A ‘hi’ I detest!

I find it annoying, when WhatsApp users send messages that do not ‘reach me’! By messages not reaching me, I do not mean a technical fault, no.

What I mean is that some send messages that raise defensive queries from me, than heart-warming responses.

For instance, in our technologically driven world, a person changes his or her phone at least once every two years.

Coupled with that, for some who are still getting a hung of updates and synching information across devices, it is a challenge getting all one’s contacts intact, from the time they started using a mobile phone to date.

So, when those who have a knack of having all their contacts from the first use of a mobile phone to date, in a state of boredom go through their contacts and see the number of someone they spontaneously want to link up with because they have not seen or spoken to in a long while, they must communicate properly.

Sending me a “hi” in these days of “419”, sakawa or plain fraud immediately puts me on the defensive.

A “hi” tells me that the person at the other end is trying to do something dubious, particularly when the person’s ID does not reflect on my phone.

A “hi” tells me that the person at the other end is not serious, is casual, and the message, not important.

Most often, when I see a “hi” on WhatsApp, from a number I am unfamiliar with, I ignore it.

Then, there is the “Hi, how are you?”

The first reaction is to query, particularly, when I have no indication about the number and who it belongs to, “who is asking?”


I remember that while growing up, one of my two best and first teachers, my father, (with the other being my mother) taught me how to respond, when I picked up the telephone when it rang or when I made a call to someone.

‘Hello, My name is Caroline, may I please speak to Mr A of Nima?”

In this case, I was initiating the call, and it was my duty to introduce myself first then make my request.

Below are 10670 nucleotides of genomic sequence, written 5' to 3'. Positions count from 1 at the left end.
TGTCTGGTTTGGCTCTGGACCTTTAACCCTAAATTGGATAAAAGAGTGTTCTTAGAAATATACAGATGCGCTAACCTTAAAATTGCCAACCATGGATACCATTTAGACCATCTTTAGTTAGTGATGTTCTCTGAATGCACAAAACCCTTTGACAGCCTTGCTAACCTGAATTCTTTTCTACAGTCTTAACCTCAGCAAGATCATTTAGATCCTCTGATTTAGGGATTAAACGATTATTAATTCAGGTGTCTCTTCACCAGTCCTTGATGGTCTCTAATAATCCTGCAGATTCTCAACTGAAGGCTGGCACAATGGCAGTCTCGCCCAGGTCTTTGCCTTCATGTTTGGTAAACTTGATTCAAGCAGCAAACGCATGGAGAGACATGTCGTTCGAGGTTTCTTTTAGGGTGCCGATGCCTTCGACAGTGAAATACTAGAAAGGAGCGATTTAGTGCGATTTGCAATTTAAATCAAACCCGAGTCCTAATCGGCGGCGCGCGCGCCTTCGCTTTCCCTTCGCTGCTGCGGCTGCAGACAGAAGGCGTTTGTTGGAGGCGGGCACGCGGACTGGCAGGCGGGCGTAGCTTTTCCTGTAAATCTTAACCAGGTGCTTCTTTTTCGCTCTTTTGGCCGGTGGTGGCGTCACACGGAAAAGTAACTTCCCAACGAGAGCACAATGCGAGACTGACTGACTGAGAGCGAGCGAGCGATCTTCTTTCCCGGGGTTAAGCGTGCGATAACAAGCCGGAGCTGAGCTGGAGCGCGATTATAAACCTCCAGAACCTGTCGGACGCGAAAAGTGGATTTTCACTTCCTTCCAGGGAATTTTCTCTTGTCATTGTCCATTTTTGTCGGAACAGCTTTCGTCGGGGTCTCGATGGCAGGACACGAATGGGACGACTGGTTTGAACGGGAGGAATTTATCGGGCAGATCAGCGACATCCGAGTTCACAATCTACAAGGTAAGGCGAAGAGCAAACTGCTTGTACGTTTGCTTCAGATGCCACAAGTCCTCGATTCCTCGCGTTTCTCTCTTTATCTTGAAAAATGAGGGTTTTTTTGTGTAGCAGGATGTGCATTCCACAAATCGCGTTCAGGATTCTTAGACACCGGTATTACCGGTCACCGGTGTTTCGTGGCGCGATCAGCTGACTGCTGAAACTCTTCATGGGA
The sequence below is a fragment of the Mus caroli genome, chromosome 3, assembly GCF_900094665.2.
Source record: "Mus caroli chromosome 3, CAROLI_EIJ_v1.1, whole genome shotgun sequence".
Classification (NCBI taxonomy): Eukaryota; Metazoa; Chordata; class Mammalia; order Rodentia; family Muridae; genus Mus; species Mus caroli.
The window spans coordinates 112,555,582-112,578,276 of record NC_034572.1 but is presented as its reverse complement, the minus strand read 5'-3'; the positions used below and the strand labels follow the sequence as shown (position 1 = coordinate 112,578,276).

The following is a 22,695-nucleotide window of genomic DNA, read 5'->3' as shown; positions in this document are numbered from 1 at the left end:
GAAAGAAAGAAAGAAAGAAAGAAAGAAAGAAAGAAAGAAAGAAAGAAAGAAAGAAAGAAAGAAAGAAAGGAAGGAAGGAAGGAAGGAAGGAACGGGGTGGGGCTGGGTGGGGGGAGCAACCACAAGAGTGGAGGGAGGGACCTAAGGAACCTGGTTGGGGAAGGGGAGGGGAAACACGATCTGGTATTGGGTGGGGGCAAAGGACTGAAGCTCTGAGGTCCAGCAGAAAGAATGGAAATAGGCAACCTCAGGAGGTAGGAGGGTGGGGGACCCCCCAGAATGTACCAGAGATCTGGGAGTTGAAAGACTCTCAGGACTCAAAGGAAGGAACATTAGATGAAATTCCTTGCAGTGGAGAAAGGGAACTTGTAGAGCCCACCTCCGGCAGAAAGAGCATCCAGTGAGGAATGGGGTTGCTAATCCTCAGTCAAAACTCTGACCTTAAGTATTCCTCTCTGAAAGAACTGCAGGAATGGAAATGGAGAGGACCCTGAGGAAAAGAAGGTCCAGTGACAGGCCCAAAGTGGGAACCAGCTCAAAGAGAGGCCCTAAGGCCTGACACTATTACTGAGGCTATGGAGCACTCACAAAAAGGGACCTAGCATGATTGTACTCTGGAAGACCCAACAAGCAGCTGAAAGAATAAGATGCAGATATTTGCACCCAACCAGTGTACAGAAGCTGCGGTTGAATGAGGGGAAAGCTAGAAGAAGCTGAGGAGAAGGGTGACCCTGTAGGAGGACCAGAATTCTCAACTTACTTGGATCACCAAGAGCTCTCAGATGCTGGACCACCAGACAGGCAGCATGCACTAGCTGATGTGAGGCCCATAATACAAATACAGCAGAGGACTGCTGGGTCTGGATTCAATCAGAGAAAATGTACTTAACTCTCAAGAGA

If someone else was calling me and I picked up the telephone, I was taught to say, “Hello, this is Caroline, may I help you?”

In all these situations, the first and basic thing was to introduce one’s self.

That set a good context for the person at the other end to know who he or she was engaging with, in other words, to put a name to a voice, for better communication.

Then there are those with the habit of sending unsolicited WhatsApp posts, being links to other websites, news stories and other pieces of information on varied subjects. Sometimes, it may be in the area of operation of sender or about his or her business or something in relation to that.

Such pieces of information are sent just like that, with no indication about what the sender wants them to be used for.

Particularly, Public Relations Officers assume that journalists must read all such information sent to them and decipher what needs to be published.

In times past, PROs would cull the specific information they want published in a brief and send that with all other relevant materials to a journalist or media house.


The fact that we now have mobile phones does not mean these basic rules of communication with mobile phones are thrown overboard.

A cursory review of etiquette in the use of phones online shows that introducing one’s self is important.

Also important is clarity, to be clear about what is needed to be done.

Indeed, we all must learn that if we have not engaged with someone for more than a year, we should not assume that we are still on the contact list of that person, and just send, a “hi” or a ‘hi, how are you?”

That is a no, no!

We must never assume with our conversations online, but stick to the basic courtesies and ensure we are communicating with meaning.

Writer’s email: This email address is being protected from spambots. You need JavaScript enabled to view it.

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